UPDATE: Why Did STIs Increase In Mecklenburg County During COVID But Went Down Across The Country?
CHARLOTTE, NC. — In Mecklenburg County, Sexually Transmitted Infections, like gonorrhea, chlamydia, and syphilis, increased by roughly 13% from January 2020 to November 2020, according to the county health department. But during a CDC STD prevention conference, experts said STI’s took a downturn nationwide in 2020. Most likely because testing for STIs was made difficult by the pandemic. Meaning there’s a likelihood STIs are going undetected.
So why did Mecklenburg County see an increase in some STIs, and the rest of the country did not? The short answer, we still don’t know, says Donna Smith, epidemiologist specialist with Mecklenburg County Public Health. She says the data is preliminary, and the increase could possibly be due to a backlog of positive cases being reported.
“There’s delays in reporting, and a lot of that has to do with when we’re looking at, for example, chlamydia and gonorrhea; these are two of the most commonly reported sexually transmitted infections across the nation. So the numbers are fairly large, and there can be a backlog in cases,” Smith says.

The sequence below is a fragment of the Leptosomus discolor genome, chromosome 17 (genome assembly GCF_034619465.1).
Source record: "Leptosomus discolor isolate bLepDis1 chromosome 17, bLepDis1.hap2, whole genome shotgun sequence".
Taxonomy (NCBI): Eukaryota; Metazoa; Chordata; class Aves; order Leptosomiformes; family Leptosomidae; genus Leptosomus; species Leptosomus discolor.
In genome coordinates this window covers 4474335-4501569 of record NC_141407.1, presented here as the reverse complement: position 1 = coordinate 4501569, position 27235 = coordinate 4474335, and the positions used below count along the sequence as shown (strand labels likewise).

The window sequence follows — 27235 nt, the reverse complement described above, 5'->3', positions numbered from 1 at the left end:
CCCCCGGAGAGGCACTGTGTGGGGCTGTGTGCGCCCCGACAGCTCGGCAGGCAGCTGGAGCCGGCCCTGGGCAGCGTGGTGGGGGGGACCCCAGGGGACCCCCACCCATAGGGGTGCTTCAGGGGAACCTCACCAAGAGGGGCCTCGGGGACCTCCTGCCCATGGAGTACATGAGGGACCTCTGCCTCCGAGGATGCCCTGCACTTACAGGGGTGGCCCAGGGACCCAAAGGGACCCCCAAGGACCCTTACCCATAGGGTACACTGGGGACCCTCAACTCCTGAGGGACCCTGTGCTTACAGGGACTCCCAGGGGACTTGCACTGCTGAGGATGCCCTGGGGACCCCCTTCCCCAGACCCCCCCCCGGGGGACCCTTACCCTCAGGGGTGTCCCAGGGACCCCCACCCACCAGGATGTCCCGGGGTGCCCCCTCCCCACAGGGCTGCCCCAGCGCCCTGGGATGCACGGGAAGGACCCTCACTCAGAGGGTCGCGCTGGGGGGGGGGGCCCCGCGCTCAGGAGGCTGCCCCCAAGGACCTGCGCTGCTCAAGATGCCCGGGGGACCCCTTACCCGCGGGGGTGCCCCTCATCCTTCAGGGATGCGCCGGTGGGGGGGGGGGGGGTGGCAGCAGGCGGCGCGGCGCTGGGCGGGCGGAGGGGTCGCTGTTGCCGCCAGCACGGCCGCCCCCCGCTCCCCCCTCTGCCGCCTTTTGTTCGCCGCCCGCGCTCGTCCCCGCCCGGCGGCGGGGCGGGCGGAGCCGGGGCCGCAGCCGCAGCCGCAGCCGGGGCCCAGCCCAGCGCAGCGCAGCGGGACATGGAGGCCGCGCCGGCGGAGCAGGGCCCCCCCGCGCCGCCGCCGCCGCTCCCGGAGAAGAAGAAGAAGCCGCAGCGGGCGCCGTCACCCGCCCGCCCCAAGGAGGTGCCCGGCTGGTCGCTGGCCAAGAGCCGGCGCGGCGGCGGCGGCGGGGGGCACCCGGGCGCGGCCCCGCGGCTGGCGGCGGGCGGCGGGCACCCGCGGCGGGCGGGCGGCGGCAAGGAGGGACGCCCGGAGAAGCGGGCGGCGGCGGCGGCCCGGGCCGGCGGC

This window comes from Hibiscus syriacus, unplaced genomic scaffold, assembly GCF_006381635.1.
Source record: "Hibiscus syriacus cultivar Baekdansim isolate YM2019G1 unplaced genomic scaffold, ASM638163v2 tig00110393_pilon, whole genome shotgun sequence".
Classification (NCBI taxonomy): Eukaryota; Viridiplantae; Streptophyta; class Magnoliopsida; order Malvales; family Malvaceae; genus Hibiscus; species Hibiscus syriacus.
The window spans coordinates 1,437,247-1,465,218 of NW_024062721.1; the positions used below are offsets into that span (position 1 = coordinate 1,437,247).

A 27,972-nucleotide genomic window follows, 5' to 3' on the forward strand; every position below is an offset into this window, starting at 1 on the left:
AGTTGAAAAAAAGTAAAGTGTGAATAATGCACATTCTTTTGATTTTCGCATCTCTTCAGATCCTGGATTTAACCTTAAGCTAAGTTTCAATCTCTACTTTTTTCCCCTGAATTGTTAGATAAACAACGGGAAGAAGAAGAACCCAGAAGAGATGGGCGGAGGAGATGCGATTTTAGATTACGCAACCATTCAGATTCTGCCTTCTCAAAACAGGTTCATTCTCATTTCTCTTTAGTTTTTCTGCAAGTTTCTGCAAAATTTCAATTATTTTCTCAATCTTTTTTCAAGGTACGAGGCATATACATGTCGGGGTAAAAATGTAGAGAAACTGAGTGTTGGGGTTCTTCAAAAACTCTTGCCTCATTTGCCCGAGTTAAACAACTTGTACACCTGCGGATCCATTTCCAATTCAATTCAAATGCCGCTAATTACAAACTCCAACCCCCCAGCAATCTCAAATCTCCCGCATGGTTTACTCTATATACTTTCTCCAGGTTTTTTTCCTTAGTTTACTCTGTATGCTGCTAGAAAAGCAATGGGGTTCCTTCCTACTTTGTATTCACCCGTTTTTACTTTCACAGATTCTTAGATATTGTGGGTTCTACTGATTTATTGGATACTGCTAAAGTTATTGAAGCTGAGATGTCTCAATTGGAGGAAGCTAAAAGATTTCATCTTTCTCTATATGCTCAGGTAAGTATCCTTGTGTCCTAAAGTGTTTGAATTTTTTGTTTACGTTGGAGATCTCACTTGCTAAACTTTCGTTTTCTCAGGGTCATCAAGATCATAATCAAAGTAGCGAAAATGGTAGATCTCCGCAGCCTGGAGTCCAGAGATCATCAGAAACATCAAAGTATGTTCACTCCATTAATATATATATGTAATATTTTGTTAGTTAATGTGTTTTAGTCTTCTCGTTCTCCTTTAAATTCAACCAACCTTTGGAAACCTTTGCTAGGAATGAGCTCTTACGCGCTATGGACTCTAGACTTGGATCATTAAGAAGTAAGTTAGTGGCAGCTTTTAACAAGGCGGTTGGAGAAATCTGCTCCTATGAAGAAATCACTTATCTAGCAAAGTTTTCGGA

Despite the increase in cases, testing significantly decreased in Mecklenburg County during Covid. Matt Jenkins is the health manager with Mecklenburg County Health. He says the county stopped doing mass testing events, and there was a hesitancy in the community to get tested due to fear of Covid.
“We provide STI screening in about 20 different locations throughout Mecklenburg county.
So between March 2020 in February, mid-February 2021, we were not providing any community testing,” says Jenkins.
Smith says there’s a concern among health professionals of many STIs going undetected and how that will impact public health in the future.